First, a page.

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Both companies became REITs in 2013, but CXW’s days as a REIT ends tomorrow. Back in August, the company announced it would change its corporate structure from a REIT to its previous C corporation status, effective Jan. 1. The company also announced a strategy to sell off its lower yielding non-core real estate assets – on Dec. 23, it sold 42 of its non-core government leased properties to a third party for an aggregate purchase price of $106.5 million.

“We believe our revised structure and strategy, combined with a resilient core business, will result in significantly more liquidity, a stronger balance sheet and lower cost of capital, which will enable us to reduce our reliance on the capital markets,” said Hininger. “Each day our employees work tirelessly to implement life-changing programs for the people entrusted to our care.  We’re excited about the opportunity to create value for our shareholders while growing in even more ways that help those in our care succeed with the next step in their lives.”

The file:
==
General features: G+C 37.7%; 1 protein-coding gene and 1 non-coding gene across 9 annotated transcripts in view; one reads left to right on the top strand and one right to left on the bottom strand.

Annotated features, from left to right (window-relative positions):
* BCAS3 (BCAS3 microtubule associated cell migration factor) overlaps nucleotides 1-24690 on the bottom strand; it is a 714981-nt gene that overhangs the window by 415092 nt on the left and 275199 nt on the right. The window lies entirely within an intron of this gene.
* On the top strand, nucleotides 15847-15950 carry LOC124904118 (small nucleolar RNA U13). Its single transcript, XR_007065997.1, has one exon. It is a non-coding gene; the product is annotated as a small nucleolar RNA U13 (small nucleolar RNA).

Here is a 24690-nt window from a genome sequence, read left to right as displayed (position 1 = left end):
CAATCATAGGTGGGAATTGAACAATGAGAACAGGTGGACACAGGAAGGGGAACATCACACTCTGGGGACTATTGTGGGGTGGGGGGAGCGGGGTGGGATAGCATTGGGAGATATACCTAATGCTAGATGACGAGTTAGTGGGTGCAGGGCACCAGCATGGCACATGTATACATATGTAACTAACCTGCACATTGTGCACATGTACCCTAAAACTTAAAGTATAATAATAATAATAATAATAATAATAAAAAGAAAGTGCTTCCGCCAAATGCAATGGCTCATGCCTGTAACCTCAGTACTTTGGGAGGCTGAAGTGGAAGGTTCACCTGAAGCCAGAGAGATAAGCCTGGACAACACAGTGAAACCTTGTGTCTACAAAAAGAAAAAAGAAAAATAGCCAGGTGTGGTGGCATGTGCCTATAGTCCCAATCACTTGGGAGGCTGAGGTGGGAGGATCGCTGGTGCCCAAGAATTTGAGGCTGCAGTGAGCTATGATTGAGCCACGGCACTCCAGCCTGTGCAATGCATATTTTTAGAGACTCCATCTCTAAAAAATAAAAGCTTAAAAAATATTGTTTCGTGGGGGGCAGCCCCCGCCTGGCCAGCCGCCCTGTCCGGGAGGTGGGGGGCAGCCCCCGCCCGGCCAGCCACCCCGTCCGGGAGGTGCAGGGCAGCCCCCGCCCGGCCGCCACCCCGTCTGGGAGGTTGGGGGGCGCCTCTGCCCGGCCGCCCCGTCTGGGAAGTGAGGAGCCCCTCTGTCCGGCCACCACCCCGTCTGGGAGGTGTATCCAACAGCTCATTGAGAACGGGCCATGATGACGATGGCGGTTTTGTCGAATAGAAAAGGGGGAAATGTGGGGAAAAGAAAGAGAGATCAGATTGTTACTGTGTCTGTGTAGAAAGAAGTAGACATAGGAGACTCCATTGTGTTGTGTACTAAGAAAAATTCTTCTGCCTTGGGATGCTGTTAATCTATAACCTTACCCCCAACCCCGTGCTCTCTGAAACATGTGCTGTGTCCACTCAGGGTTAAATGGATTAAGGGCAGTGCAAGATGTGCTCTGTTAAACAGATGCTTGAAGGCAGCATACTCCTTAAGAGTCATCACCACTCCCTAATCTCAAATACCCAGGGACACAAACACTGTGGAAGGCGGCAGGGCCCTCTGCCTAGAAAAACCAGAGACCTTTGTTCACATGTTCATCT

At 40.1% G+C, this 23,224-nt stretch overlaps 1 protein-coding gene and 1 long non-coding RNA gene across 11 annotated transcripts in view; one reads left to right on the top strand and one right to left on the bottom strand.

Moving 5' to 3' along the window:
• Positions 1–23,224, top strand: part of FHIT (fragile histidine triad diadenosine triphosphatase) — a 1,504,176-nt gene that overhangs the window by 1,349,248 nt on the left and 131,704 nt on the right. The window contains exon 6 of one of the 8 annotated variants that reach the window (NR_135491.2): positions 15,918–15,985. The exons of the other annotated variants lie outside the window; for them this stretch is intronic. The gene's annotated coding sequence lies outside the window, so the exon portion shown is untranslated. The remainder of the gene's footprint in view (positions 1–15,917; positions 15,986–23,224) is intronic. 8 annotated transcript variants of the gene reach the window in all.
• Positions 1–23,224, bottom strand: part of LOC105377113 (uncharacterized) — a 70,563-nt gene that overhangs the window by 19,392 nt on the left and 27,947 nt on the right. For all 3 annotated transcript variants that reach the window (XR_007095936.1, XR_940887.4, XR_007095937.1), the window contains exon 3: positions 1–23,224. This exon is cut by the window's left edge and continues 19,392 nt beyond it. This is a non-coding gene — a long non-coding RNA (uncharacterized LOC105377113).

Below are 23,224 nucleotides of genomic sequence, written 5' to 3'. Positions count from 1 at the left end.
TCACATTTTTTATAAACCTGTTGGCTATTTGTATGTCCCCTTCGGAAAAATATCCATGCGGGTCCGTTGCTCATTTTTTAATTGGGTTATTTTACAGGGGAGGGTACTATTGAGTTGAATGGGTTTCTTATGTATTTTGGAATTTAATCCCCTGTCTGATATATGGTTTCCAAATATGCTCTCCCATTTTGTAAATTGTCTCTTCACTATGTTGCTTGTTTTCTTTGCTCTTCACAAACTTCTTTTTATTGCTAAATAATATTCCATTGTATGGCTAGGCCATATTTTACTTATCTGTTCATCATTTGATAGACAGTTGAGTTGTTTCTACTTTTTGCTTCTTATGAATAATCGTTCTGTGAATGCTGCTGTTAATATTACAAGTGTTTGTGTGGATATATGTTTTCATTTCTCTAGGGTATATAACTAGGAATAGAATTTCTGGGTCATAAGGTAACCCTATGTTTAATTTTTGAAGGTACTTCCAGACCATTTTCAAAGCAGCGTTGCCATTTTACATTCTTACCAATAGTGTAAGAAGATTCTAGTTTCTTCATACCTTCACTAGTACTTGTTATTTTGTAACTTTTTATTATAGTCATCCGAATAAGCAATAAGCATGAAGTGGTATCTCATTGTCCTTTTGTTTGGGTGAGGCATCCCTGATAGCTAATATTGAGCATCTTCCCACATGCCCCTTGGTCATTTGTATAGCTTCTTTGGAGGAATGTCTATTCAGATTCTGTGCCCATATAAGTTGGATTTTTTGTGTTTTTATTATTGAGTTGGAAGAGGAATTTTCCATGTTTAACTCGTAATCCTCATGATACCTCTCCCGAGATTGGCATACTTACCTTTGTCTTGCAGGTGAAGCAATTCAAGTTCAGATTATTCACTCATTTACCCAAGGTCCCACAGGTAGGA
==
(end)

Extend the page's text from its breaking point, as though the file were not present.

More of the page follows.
CXW’s Q3 revenue of $468.2 million was down from the $508.5 million in Q3 2019, while its Adjusted EBITDA of $94.6 million shrank from $115.4 million one year earlier. 

GEO’s Q3 earnings report included $579 million in revenue, down from $631.5 million one year earlier. Adjusted EBITDAre for the quarter was $112 million, down year-over-year from $124.8 million.

While GEO is remaining a REIT, the company acknowledged that the “COVID-19 pandemic continues to have a negative impact on several segments” of the company, with declining occupancy rates at its facilities coupled with increased spending to ensure health safety standards during the pandemic. On his earnings call, Zoley highlighted that GEO paid down approximately $80 million in net debt during 2020 and planned to “pay down approximately $100 million in net debt this year and hope to be able to allocate a minimum of $50 million in excess cash flow annually thereafter towards net debt repayment.”

Recent Financial Performance